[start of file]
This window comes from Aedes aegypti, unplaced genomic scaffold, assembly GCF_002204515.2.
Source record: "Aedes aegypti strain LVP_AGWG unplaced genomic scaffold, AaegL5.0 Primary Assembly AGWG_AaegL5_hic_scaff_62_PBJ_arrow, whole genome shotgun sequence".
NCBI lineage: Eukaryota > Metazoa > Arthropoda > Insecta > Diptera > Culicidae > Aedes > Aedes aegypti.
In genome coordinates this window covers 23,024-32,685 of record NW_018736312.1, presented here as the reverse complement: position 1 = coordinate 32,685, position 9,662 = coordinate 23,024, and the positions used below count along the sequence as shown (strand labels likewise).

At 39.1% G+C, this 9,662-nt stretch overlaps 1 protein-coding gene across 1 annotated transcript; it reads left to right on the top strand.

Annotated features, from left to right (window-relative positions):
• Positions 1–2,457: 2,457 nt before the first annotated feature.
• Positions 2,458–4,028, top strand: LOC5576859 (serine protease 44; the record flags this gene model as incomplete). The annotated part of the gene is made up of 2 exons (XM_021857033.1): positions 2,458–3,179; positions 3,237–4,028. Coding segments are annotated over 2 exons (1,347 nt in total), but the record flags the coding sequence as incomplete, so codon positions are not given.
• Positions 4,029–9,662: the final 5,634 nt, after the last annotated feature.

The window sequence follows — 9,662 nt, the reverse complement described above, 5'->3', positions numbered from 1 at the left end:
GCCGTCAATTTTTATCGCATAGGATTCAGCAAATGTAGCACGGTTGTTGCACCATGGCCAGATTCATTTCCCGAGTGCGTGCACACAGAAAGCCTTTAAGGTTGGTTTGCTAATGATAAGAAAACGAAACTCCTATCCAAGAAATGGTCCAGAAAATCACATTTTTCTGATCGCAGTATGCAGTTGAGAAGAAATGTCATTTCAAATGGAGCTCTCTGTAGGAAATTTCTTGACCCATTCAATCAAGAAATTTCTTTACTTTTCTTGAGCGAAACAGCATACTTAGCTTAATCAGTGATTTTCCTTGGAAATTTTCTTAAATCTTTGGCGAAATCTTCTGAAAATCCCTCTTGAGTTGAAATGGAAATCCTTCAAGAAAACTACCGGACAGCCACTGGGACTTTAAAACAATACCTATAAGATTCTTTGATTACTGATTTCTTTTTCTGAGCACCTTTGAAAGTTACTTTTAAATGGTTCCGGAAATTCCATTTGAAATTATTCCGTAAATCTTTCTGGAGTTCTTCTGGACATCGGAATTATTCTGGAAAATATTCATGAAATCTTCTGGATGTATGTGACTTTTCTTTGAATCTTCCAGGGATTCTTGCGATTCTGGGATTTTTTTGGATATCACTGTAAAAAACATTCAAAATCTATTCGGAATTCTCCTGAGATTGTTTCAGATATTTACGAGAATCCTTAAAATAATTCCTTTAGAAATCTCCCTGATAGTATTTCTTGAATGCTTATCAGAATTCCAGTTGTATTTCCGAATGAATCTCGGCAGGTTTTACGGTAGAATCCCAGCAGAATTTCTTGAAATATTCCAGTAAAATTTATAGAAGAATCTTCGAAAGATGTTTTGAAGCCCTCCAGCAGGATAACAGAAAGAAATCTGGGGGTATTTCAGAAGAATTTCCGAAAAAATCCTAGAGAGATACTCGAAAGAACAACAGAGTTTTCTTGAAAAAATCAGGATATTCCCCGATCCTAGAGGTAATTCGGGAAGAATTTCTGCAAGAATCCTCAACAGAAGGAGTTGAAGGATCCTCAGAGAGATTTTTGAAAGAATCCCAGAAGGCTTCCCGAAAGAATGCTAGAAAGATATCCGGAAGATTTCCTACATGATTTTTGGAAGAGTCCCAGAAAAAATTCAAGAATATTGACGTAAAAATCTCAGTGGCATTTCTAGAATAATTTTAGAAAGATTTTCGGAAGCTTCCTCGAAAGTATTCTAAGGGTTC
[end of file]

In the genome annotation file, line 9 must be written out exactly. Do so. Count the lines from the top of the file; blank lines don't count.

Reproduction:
• Positions 4,029–9,662: the final 5,634 nt, after the last annotated feature.